The completed Schiefspiegler was coated inside using black polyurethane. The thin internal baffles were spray painted black too. The outside of the OTA was coated with a Bombay color.   The completed telescope is shown to the left.  It is mounted on a  medium duty Orion GEM which I control with my laptop, SkyTools and ASCOM drivers.   This image was taken at my Parsippany Patio Observatory. [PPO]

The Lunar image shown below was captured with the Schief and an Imaging Source monochrome camera.




The double star Izar was imaged with the Schief and Imaging Source camera too.  Izar was easily split with a separation of only 3 arc-seconds from PPO.  The seeing in New Jersey is never that good and often limits imaging of close double stars. 

The Scheif has become my favorite telescope for double star imaging and measurement. 

It is a keeper......

 14449 2704A STF1877A Izar 2012 07-29

After using the Schiefspiegler for several months, I found that the optics were very good when adjusted properly, however, I also found that obtaining good collimation consistently was not possible with the cell design I used.  Also, there was just too much "play" in the old used rack and pinion focuser I initially used.  After consulting with my good friend Cliff I made the changes shown below.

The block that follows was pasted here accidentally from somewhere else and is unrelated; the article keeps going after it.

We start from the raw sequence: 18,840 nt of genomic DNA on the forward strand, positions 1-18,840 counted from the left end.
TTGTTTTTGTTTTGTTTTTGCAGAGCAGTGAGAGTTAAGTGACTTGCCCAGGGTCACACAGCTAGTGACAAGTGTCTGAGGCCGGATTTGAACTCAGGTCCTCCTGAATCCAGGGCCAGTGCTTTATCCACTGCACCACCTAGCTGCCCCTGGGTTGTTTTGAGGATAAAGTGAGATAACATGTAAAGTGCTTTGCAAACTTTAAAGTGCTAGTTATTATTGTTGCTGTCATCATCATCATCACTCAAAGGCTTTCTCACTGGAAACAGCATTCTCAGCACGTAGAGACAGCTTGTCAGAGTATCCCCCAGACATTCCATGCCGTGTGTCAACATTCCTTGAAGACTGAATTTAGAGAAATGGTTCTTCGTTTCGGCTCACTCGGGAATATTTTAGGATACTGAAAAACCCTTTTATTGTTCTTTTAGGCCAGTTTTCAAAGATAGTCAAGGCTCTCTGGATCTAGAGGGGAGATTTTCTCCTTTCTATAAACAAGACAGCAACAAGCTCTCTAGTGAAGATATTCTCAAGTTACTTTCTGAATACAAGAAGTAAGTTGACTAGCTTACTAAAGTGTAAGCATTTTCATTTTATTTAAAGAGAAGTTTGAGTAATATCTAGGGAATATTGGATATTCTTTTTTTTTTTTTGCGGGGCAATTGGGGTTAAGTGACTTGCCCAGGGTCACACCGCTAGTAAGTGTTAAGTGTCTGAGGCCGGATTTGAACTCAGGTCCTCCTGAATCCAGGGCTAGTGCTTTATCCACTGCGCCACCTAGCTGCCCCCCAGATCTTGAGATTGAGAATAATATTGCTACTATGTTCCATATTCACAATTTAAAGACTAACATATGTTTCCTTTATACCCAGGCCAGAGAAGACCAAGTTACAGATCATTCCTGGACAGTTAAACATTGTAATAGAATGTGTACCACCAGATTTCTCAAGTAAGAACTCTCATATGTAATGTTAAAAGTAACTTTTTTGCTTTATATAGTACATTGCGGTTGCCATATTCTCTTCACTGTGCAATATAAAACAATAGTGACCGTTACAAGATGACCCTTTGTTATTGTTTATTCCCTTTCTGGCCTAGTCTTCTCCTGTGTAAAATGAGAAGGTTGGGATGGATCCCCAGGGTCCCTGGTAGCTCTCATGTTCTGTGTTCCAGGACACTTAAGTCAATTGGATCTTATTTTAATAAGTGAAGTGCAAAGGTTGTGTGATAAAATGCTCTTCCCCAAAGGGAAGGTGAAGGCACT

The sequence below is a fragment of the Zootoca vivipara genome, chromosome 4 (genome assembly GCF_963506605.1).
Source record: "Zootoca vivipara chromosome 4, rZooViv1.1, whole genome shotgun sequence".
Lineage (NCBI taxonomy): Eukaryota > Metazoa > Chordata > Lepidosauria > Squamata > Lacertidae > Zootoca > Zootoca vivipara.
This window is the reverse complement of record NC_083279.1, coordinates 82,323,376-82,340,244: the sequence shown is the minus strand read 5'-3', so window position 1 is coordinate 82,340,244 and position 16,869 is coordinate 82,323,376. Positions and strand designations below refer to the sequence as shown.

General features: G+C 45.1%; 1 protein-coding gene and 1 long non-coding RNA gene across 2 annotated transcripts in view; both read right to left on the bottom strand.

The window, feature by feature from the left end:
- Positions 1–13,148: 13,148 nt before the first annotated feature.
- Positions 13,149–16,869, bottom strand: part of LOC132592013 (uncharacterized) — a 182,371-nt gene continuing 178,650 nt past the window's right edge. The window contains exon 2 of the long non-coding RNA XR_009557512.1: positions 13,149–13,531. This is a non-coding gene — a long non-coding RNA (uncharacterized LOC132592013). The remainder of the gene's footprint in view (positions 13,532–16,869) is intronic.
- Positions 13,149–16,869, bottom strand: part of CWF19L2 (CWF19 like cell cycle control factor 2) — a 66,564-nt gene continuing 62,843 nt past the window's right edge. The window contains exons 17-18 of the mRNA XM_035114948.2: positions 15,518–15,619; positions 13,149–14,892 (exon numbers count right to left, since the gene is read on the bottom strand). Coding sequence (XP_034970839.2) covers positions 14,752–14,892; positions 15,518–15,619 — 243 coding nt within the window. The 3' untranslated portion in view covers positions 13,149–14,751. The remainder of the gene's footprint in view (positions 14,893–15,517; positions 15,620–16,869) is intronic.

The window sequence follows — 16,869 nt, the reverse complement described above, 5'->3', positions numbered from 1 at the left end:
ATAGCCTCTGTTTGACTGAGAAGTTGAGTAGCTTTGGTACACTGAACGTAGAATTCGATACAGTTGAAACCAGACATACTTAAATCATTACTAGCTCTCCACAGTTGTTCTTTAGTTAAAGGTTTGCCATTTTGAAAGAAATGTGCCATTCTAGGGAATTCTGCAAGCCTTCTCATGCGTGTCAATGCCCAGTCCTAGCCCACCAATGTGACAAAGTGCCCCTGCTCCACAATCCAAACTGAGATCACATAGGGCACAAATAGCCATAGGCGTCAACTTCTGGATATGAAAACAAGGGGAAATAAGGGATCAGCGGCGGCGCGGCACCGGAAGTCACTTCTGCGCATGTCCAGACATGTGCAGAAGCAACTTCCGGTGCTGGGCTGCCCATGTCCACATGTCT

25a improvement planned
 I ordered a new Moonlite focuser and built a spacer atop the backplate of the Schief maintaining the focus position I had before.  The old Meade rack and pinion focuser was taller than the new Moonlite.  The new Moonlite had a 2.75" travel to match the travel of the old unit.  The spacer and back plate were stained and coated with a one step polyshade polyuretahne finish matching the existing Schief's finish. As you can see this new focuser is a 2" model which will allow the use of my Canon DLSR camera too.  The Moonlite is "rock solid" with no discernable play.  25 old and new focuser

 Next, I needed to find light weight spherical bearings matching the dimensions I needed for both primary and secondary cells.  I looked in the local toy stores, hoping to find a hard plastic ball, or maybe even something made of wood in the right size.  I did not find anything suitable. I looked into casting a spherical shape myself and even made a mold, but I was not satified with the finished product. 

I found several sources for wooded spheres online, however, the price for the sizes I needed were more then I want to spend once they included the shipping.  

Then I remember an article had I read about cutting concave and convex shapes in glass using a drill press and simple device called a "Sine Table".  I decided to try it out using my drill press, some scape plywood and the hollow bit I had used to core out the secondary mirror.